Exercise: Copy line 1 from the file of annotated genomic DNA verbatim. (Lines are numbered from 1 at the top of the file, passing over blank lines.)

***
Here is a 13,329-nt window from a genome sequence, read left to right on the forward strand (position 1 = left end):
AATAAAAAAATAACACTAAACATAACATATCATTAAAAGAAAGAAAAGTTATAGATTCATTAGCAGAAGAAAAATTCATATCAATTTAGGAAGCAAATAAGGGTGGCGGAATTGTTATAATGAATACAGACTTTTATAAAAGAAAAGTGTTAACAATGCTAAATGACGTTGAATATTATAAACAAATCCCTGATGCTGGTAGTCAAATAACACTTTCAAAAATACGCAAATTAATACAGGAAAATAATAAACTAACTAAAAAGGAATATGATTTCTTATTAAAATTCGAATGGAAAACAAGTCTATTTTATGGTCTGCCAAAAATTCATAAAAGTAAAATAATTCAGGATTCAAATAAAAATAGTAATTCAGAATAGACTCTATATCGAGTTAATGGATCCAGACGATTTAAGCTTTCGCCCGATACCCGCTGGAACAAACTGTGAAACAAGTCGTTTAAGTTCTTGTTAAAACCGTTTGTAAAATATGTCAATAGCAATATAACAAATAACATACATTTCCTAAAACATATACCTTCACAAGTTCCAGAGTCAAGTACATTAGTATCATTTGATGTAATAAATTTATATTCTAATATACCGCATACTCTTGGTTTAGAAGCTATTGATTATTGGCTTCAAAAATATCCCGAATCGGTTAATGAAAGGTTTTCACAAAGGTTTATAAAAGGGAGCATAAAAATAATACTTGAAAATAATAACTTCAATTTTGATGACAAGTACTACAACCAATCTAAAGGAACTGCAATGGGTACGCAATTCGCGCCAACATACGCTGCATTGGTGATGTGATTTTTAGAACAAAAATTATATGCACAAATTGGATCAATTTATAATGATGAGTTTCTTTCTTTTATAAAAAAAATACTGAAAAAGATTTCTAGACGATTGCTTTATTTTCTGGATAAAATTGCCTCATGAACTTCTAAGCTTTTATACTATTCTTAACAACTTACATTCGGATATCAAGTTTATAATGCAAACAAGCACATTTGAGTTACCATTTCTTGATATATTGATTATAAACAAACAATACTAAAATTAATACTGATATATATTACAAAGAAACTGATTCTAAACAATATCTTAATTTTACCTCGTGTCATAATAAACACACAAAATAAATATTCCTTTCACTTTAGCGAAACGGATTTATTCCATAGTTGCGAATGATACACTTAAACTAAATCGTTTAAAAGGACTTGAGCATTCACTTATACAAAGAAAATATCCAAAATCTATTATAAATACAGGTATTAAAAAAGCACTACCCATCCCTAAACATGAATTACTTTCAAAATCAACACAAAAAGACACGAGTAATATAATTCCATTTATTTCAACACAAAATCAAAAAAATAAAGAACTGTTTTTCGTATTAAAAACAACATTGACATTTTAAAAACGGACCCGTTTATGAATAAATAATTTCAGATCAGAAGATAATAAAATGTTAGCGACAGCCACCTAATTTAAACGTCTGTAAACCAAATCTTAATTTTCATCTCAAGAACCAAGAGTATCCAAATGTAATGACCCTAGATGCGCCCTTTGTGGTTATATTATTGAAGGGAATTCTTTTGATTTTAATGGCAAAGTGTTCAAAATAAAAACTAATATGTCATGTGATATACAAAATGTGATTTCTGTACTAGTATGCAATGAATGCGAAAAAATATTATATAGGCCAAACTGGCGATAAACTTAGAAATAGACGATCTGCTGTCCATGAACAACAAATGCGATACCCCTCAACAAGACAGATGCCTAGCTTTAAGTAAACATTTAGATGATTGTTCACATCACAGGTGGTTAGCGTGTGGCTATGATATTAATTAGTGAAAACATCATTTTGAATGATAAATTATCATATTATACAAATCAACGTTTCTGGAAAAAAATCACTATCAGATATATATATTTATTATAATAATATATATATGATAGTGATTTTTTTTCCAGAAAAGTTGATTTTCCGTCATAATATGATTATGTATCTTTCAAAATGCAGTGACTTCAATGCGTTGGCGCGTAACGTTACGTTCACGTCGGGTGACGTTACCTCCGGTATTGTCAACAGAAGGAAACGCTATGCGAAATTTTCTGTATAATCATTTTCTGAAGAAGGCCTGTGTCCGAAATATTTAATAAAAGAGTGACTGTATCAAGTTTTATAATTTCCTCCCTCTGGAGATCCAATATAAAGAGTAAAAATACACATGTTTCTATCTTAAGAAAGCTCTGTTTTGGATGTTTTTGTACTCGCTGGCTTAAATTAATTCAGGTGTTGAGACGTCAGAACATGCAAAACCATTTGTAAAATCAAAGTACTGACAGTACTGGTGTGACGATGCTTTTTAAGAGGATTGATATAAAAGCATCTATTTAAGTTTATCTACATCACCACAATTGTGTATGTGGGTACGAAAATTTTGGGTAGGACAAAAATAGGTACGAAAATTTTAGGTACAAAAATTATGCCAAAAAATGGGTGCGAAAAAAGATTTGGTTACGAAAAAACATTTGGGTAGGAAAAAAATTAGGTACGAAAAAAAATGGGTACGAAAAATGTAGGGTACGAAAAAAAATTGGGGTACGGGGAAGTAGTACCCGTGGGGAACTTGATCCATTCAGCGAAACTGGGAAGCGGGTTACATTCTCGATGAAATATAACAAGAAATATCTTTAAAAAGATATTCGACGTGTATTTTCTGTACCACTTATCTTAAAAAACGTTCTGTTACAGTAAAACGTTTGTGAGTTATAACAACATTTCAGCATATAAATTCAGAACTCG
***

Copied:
Here is a 13,329-nt window from a genome sequence, read left to right on the forward strand (position 1 = left end):